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I've got a VirtualBox VM running with host-only networking. This VM is running Apache, and I want to setup a bunch of name-based virtual hosts in it that can be accessed from the web browser on the host machine.

The thing is, every time I add a new sub-domain for a virtual host, I have to add it to the hosts-file. Right now I have something like this:

192.168.56.3 vm site1.vm site2.vm site3.vm site4.vm ...

I want to achieve the same effect as this

192.168.56.3 vm *.vm

I know that * doesn't work as a wildcard in a hosts file. Is there another way to achieve the desired result short of running an actual DNS server? Should I just suck it up and keep adding to my hosts file manually?

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3 Answers 3

up vote 6 down vote accepted

There is no wildcard way of doing this - you need to either implement a DNS server, or keep adding entries to your hosts file.

If you do go with installing a DNS server, you don't need to install bind - you can install a simple caching DNS server like totd, dnsmasq, or maradns.

Regardless of what you do, you'll need to make sure that resolv.conf contains the new DNS server, and the following entry must appear in there (in this example, the DNS server is installed on localhost)...

nameserver 127.0.0.1
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This is something interesting. At the present time, this does seem to be the correct answer, so I will mark it as such. However, it doesn't actually solve my problem, perhaps because it is not solve-able. Just something to think about. –  Apreche May 31 '09 at 20:20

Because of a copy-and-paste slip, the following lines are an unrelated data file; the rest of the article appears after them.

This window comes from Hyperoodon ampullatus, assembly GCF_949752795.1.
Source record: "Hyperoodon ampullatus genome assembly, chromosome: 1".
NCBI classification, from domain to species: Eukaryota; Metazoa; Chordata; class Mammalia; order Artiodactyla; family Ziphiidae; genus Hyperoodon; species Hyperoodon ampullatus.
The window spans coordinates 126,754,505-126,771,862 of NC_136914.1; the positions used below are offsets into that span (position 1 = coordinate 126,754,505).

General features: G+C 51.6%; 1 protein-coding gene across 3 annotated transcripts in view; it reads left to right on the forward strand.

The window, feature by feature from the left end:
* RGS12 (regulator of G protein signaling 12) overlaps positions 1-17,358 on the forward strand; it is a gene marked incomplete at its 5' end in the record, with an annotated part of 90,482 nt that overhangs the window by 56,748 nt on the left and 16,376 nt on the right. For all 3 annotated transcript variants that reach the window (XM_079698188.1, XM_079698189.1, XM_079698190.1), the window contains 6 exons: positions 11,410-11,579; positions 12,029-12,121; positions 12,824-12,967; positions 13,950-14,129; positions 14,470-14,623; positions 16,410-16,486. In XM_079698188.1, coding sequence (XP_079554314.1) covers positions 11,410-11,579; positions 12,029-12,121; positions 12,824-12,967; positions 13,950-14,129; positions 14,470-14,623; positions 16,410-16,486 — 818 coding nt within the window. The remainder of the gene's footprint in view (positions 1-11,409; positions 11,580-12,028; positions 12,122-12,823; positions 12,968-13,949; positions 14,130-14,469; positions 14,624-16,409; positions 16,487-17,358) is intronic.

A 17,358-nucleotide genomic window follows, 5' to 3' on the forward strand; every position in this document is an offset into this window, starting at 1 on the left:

Another note. I was able to use dnsmasq to make this work. However, on Ubuntu I had to modify the dhcp client configuration of the host machine to prepend 127.0.0.1 to the resolv.conf. –  Apreche Jun 1 '09 at 13:29
    
Yes - resolv.conf is the only way to define DNS servers, I'll add that to the post to be complete. –  Xerxes Jun 1 '09 at 13:49

This is an interesting question. The host file itself doesn't support wildcards, as you mentioned. It would be pretty easy to setup bind on the apache machine and get that to be the auth dns server and point *.vm correctly, but that's a workaround (even if it's the "correct" solution).

There's got to be a way to trick nscd into it, but I haven't figured it out yet. Give me more time, and I'll update this answer

Edit

Alright, your best bet, without resorting to the simple task of filling your host file with an immense number of virtual hosts, or the slightly more complex task of configuring bind to auth for that domain, is to use this vulnerability to poison the nscd cache: http://linuxgazette.net/154/misc/lg/conspire_dns_vulnerability_details.html

At least, that's as far as I'm going to go today. Maybe if I get bored later I'll check the source to nscd and figure out how to directly inject the info.

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3  
I seriously would not recommend exploiting a vulnerability in order to achieve a goal. I mean, what if you depend on it, and the vulnerability gets... er fixed? ...amongst another 100 things I can see that's just wrong with that. But aside from that - it does look like fun to play with for kicks :). –  Xerxes May 31 '09 at 15:27
1  
hehe "...my favorite feature in the software got fixed in the last revision..." ;-) –  Matt Simmons May 31 '09 at 15:37

You can use dnsmasq for that, just add in the config file:

address=/.vm/192.168.56.3
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